But then, who wants to be a killjoy, so to each their own. However, when RJ after RJ talks about what the ‘poor’ singletons will do on February 14, then it begins to grate. The suggestion that it’s sad if you’re single, especially on Valentine’s Day, proposes that there’s something wrong with you if you don’t have a romantic partner. Now, that’s objectionable. Incidentally, it appears singletons can come together for Singles Awareness Day (SAD) to celebrate or wallow in their ‘ownsome lonesome’ status!

Oh, the pressures!

Several years ago, I happened to be at a school in Southern Sweden on Valentine’s Day. There were red hearts everywhere: stuck on doors and walls, hanging from windows, balloons, cards, the works. Girls as young as nine and 10 were all made up and walking about self-consciously, some holding hands with their Valentines, others giggling in groups, or watching couples with desperate looks in their eyes.

The boys looked positively uncomfortable despite the palpable show of bravado. Some of the teachers I spoke with seemed really troubled. “It isn’t even our tradition or custom to celebrate Valentine’s Day,” one of them said. Others spoke of the tremendous pressure it put on kids to be romantically linked with someone. “They’re little kids, look at what’s happening to them,” another teacher said, sounding troubled. They blamed the cards and gifts industry primarily for the spread of this practice.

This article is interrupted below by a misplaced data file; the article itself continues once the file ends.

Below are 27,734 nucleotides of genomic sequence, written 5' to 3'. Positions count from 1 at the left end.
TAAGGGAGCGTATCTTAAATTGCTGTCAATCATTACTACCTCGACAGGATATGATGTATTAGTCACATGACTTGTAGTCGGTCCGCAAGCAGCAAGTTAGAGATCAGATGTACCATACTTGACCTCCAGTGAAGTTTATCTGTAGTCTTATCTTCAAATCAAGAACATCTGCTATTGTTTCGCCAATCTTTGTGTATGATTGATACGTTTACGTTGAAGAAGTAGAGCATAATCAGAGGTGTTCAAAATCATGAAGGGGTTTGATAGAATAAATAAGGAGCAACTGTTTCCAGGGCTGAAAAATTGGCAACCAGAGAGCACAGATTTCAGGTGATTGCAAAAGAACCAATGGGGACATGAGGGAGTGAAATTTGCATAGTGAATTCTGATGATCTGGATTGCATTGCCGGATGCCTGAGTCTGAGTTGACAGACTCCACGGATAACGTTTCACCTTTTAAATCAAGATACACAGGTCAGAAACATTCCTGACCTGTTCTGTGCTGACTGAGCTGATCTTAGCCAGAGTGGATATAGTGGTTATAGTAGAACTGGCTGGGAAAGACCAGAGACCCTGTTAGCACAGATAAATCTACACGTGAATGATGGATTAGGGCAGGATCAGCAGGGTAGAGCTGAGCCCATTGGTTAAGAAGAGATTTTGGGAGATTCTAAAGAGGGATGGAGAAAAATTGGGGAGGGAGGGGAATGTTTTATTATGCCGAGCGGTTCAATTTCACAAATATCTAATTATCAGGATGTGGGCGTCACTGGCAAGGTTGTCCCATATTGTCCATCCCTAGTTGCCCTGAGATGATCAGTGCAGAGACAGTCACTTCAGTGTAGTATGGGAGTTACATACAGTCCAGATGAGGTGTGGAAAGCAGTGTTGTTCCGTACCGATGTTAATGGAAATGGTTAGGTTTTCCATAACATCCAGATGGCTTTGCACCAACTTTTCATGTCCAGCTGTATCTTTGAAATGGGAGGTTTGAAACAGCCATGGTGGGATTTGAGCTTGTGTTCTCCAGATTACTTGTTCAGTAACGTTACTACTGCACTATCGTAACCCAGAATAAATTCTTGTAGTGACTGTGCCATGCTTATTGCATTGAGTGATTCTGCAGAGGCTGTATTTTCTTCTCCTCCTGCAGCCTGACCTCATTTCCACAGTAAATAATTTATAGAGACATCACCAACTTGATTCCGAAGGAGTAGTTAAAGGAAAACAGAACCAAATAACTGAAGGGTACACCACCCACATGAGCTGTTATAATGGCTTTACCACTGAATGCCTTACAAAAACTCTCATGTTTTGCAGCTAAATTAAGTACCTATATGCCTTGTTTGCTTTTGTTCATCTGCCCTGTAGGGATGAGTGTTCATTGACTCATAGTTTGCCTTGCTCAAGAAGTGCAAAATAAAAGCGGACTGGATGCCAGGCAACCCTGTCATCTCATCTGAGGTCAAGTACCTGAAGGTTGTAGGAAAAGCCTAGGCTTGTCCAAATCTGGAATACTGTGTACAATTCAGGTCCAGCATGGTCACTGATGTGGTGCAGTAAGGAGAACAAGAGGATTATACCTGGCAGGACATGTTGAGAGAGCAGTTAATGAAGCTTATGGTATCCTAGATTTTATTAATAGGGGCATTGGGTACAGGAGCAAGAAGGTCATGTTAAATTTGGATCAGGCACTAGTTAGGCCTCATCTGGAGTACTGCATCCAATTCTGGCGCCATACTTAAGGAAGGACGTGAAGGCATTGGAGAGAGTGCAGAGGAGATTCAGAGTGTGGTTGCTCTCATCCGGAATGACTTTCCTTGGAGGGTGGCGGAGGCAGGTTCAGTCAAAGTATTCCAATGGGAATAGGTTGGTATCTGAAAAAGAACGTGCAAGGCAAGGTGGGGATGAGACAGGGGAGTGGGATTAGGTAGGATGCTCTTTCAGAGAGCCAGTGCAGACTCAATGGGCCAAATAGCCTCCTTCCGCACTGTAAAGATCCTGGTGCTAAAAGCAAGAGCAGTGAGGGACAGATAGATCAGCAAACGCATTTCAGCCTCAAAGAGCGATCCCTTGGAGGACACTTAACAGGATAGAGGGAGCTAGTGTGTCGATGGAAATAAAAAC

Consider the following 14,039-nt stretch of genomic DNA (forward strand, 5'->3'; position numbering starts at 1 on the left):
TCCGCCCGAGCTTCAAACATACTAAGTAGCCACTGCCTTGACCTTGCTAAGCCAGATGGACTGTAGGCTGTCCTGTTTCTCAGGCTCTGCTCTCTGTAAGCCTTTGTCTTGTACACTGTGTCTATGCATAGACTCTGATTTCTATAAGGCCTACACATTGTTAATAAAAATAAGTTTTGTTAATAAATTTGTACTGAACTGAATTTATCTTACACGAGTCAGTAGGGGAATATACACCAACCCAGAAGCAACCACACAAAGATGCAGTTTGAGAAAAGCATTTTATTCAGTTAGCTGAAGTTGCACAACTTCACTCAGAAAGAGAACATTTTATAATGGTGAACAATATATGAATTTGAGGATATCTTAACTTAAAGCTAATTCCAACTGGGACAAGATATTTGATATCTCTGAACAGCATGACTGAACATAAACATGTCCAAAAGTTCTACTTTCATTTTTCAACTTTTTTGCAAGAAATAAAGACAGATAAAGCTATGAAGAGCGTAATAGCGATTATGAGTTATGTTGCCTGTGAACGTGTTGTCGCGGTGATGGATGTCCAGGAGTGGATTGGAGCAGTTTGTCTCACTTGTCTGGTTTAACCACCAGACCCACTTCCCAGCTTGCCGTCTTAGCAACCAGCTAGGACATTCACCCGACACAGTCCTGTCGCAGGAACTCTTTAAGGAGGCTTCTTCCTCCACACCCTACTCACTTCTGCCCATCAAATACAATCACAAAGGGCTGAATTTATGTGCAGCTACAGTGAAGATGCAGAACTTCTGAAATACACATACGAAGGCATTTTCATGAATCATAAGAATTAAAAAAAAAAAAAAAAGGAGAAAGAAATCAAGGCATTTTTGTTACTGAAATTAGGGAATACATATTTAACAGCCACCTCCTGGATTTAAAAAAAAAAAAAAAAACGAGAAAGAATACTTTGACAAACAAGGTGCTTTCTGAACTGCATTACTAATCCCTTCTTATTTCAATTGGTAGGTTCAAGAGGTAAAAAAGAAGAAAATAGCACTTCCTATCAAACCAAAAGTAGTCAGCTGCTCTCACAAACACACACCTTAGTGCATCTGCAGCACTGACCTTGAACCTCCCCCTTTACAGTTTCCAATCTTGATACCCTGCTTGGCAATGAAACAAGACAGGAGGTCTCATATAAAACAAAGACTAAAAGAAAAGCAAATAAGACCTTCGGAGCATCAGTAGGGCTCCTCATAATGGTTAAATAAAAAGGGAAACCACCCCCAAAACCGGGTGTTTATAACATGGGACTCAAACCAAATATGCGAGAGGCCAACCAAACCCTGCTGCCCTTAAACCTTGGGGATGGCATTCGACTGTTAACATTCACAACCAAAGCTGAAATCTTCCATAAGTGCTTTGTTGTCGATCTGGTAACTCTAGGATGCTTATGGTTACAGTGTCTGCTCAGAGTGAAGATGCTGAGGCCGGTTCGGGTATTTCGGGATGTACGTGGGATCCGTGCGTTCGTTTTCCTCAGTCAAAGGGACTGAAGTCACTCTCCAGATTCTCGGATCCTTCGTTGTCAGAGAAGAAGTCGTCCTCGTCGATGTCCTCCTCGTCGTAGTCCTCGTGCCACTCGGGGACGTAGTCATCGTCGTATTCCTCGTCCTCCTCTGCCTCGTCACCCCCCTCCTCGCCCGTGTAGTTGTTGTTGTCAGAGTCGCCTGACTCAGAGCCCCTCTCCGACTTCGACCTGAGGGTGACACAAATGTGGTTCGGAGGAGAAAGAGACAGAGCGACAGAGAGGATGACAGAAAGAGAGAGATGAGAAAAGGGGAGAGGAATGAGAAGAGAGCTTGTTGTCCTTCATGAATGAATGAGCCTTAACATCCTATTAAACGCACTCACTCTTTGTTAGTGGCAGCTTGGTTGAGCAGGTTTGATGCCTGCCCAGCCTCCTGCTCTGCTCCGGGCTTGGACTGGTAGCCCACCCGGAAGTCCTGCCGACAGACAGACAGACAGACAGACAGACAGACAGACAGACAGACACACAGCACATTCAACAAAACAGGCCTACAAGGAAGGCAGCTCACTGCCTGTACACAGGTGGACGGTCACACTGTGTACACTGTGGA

What’s the origin?

There are many theories regarding the origin of the love celebration. One is a Roman spring festival called Lupercalia held in February. As part of the celebration, people conducted fertility rites and paired off couples. Another story has it that at one time, Roman soldiers were not allowed to marry, and a priest called St Valentine of Terni helped them defy this ban and secretly married couples so that the men wouldn’t have to go to war. Now this is a dramatic, even romantic, explanation but a far cry from the soppiness associated with February 14 these days.

Interestingly, it seems the Italian town of Verona, the setting of Shakespeare’s tragedy Romeo and Juliet, receives about a thousand cards addressed to Juliet every Valentine’s Day! What happens to these letters? Well, there’s a Juliet Club in Verona that attends to them. It seems that in the 1930s, a person called Ettore Solimani was the guardian of Juliet’s Tomb in Verona. He found people leaving letters at this site and, upon reading some of them, felt moved to respond.

Most wrote about their own love troubles, and that’s how the practice of responding to the letters addressed to Juliet began. There’s a team of secretaries that does this, and the letters are kept in The Juliet Club Archive. So the next time you visit Verona, be sure to pop in there and read some. And if you haven’t already seen this film, do take a look at Letters to Juliet.

The funny thing is that it’s teachers who receive the most number of Valentine’s Day cards, not romantic partners. Then come ‘children, mothers, wives’ and only then ‘sweethearts and pets’. That’s priority for you.

So, what happens on Teacher’s Day?